As I look back on the sheer number of unique artists that are represented in these podcasts that are not played on commercial radio in the U.S. (FM or Satellite) and are from around the world, I am most proud of the diversity encompassed by the more than 1450 different artists I have played on these podcasts over the 100 Episodes. While I haven’t gone back and added them up by number of artists per country, a scan of the track lists reveals that the majority are from the U.S. but there are healthy slices from the UK, Australia and Canada. Not to be left out, I have also featured a number of bands from the rest of the EU and multiple artists from Germany, France, Sweden, Norway, Denmark, Poland, Belgium, and Finland. There have been a couple of artists from Japan, and one from China. Every episode of this podcast has featured a female fronted band or artist at the beginning and end of the show and a number of them sprinkled in the middle – except 1 (which was truly an accidental omission. I thought the vocalist was female, turns out I was wrong. Darn Yawpers!).
I hope the massive variety of bands, many of which release albums and tracks on vinyl and through Bandcamp, are not only interesting to the listener, but such interest also compels you to seek out and find these records and then support these artists. I believe these podcasts provide ample evidence that there is a tremendous amount of exceptional music produced by amazing artists that is not only available but is worthwhile to purchase.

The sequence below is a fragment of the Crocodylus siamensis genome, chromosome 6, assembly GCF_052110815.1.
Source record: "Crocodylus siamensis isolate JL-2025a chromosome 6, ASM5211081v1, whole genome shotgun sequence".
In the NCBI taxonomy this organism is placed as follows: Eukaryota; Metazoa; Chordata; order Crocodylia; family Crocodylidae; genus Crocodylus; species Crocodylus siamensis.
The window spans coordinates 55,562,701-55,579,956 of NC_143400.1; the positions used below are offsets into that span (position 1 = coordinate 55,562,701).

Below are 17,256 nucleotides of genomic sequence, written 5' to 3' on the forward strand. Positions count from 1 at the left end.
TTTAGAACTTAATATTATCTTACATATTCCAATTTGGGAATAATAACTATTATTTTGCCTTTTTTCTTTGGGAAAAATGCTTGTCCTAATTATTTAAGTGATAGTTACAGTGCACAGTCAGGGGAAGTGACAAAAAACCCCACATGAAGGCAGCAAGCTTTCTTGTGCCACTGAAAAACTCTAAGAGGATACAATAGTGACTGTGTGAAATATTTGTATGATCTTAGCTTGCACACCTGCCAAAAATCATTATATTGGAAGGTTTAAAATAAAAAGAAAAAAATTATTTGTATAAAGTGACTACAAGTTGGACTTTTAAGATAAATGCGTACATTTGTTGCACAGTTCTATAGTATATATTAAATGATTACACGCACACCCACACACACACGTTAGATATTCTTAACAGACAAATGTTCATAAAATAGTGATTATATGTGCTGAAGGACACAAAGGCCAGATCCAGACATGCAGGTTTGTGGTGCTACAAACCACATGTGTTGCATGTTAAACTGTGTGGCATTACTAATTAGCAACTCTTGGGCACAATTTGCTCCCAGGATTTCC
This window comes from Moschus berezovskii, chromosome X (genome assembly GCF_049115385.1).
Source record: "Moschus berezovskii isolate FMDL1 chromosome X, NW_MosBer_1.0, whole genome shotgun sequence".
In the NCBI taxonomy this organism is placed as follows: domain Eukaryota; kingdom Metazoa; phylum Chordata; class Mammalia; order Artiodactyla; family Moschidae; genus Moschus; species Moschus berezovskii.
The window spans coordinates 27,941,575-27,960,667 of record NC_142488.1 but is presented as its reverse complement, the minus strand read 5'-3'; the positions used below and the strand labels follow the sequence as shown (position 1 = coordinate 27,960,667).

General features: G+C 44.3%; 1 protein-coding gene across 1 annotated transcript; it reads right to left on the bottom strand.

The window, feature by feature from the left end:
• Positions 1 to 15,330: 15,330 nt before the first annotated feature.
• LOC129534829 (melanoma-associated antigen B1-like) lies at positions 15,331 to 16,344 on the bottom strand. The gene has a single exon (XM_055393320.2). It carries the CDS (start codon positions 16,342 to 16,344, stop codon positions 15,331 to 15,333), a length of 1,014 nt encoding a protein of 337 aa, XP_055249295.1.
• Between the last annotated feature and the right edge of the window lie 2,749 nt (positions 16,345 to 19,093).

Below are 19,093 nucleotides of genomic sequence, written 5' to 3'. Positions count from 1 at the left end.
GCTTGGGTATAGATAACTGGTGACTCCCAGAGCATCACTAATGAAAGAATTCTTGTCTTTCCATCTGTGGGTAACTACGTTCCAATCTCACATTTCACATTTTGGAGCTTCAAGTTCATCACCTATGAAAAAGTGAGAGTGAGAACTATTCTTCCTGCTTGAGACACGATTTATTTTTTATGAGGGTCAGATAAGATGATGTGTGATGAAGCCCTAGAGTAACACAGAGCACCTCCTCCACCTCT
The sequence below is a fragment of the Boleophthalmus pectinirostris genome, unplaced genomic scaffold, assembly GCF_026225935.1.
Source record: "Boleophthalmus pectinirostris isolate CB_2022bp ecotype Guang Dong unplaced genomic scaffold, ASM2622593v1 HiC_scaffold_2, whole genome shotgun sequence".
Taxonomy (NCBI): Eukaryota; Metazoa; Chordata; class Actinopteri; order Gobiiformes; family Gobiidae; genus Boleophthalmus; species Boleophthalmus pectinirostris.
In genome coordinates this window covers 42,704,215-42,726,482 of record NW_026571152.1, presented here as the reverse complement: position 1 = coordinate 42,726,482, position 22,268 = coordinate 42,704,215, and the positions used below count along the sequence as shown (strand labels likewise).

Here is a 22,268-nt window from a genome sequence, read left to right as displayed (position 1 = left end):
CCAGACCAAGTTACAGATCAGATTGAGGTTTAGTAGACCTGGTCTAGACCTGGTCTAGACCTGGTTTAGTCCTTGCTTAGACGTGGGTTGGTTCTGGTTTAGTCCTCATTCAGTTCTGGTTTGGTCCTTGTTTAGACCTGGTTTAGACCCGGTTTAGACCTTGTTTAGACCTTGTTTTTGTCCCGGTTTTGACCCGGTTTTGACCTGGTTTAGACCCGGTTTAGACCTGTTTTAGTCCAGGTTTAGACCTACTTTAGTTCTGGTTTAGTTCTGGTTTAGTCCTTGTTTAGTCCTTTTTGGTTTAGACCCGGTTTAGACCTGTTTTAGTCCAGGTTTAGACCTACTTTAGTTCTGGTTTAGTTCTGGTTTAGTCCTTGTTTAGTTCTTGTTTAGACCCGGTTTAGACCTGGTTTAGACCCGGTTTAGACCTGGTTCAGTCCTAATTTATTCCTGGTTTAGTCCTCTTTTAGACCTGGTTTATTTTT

Finally, as it is Thanksgiving this week, I am very thankful for my supportive and caring family, my staff (at my day job!) and the tremendous people in my life. I am truly blessed to be surrounded by so many kind, caring, and loving individuals, who give me much more than they receive and I am humbled by these relationships.
Happy Thanksgiving to all of you!
Here is what you’ll find in Episode #99:
- Nail Art – “ Barbara Goldin” (Nail Art)
- Gold Class – “Bully” (Drum)
- Gun – “She Knows” (Favorite Pleasures)
- Crooked Colours – “Flow” (Vera)
- Quiet Hollers – “Broken Guitars” (Amen Breaks)
- The Loranes – “Get Free” (2nd)
- Mando Diao – “Good Times” (Good Times)
- Gang of Youths – “The Heart Is A Muscle” (Go Farther In Lightness)
- Les Tigres – “Coral Blue” (Who Called?)
- Single Mothers – “High Speed” (Our Pleasure)
- Tracy Bryant – “Parachute” ( Parachute b/w Protect Your Head 7”)
- The Shyness of Strangers – “Didn’t Mind” (Time)
- Prawn – “Cricket In The Yard” (Run)
- Gang of Four – “Damaged Goods” (Damaged Goods b/w Armalite Rifle/ Love Like Anthrax 7”)
- Whitehorse – “Nighthawks” (Panther In The Doll House)
She’s like look at this pollution man it’s turning us to plastic we won’t even have to wait for AI isn’t that fantastic . . . I wrote a song on a broken guitar and I played it for them they told me it was out of touch but I thought I had my finger on the pulse of the nation’s youth, of a girl like you, of a few home truths I thought you already knew